“Stupid is not uncommon. Stupid is the way we feel when working on a difficult problem. Stupid is the emotion associated with learning – we are stupid and then we are not. The pre-learning state is stupidity.
A scientist might work ten years on solving a problem of math or logic or biology. Or a lifetime. And until the problem is solved, she’s stupid. And then she isn’t.
Which is all fine, actually.
The problem comes with the emotion that we’re supposed to feel when we feel stupid: Fear.
We are supposed to be afraid of stupid, to get stupid over with as soon as we can.
Change, of course, makes everyone feel stupid, because change breaks all the old rules, inventing new ones, rules we don’t know (yet).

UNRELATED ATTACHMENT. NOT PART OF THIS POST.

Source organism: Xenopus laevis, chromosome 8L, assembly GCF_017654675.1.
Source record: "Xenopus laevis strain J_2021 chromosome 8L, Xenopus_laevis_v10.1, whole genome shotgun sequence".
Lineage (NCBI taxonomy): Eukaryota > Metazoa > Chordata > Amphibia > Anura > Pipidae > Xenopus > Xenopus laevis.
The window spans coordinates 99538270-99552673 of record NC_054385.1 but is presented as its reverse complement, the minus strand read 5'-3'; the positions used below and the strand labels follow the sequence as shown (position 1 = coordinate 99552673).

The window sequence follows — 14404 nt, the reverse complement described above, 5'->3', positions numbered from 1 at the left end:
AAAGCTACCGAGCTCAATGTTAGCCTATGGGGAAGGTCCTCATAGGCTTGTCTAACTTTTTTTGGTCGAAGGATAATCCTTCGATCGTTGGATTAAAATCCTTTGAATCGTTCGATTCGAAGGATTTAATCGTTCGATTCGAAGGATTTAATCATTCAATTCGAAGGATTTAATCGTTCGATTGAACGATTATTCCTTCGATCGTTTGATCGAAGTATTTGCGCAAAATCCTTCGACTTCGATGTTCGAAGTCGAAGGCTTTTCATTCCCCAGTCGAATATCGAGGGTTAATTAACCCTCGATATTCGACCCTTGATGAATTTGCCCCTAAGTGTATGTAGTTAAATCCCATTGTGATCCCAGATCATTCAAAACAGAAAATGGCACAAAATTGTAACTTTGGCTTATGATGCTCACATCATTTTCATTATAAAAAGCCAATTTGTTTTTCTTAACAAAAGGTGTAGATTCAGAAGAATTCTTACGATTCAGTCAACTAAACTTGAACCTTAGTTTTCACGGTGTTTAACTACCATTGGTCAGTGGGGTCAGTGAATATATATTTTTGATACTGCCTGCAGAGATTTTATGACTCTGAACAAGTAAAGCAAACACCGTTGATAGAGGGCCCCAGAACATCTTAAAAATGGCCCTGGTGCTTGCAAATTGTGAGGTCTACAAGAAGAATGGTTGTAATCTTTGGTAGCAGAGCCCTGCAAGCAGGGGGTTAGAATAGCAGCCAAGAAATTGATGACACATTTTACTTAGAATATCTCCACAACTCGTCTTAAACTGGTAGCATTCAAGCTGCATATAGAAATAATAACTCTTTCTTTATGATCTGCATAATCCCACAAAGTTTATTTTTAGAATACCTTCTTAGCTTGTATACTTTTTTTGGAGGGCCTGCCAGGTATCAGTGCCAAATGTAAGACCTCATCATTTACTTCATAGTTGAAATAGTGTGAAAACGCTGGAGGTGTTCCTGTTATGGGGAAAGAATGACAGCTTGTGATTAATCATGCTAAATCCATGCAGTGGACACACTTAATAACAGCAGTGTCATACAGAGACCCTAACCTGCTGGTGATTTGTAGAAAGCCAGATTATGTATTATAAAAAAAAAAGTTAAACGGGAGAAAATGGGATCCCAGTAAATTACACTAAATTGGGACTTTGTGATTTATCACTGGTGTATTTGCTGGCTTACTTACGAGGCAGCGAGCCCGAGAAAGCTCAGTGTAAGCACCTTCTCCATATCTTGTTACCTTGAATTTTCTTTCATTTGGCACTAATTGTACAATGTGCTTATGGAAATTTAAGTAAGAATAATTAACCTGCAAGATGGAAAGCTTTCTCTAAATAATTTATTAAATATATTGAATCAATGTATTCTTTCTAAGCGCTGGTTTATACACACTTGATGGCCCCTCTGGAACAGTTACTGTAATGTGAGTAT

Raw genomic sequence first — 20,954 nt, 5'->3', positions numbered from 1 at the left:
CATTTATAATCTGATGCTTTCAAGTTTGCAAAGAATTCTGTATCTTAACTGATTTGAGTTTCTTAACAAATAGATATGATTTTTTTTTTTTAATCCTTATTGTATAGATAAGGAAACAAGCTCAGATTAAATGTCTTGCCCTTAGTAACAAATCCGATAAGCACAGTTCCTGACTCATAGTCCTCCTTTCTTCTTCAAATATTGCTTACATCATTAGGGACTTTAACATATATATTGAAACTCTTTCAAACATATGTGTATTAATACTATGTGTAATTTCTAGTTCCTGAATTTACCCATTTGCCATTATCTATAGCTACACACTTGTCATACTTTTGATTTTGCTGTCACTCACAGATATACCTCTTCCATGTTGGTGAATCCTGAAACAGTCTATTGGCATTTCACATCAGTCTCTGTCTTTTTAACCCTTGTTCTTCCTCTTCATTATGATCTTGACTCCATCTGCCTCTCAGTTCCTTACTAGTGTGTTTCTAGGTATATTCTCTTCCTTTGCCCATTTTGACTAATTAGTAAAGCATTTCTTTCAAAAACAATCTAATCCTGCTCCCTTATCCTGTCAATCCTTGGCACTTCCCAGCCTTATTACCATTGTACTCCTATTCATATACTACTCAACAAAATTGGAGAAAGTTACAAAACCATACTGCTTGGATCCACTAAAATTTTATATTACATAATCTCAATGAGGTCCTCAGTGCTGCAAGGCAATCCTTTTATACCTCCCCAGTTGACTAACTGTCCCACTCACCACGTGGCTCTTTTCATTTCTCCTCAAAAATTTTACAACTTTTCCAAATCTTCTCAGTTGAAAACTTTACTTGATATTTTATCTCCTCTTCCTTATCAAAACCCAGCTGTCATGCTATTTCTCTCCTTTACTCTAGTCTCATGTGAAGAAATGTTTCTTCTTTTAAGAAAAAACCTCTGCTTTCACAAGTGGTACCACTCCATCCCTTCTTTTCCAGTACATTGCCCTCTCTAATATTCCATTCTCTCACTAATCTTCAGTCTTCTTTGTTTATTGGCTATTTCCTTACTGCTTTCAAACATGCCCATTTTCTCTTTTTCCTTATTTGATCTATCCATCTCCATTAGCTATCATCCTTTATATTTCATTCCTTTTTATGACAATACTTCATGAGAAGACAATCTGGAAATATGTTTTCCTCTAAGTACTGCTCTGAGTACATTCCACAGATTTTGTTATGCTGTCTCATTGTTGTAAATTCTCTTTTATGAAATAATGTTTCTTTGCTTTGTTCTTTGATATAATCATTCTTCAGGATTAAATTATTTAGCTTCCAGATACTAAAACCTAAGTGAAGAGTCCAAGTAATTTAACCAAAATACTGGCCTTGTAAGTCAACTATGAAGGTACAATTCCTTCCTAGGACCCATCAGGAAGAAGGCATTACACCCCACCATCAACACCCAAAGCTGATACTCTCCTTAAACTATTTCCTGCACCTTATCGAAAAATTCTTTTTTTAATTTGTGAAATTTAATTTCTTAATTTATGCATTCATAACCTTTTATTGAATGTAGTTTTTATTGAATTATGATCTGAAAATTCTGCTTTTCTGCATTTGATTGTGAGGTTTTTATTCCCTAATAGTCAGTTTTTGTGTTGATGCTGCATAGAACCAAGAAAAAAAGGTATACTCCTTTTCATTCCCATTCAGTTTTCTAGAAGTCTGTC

And so the equation is obvious: Change → Stupid → Afraid.
One way to avoid this is to avoid change.
One way to avoid this is to avoid freedom.
The best way to avoid this is to embrace stupid and skip the last part.
There’s nothing to be afraid of. Nothing except avoiding the feeling of stupid. And stupid is a good thing.”
From the book ‘What to Do When It’s Your Turn (and It’s Always Your Turn)’ by Seth Godin.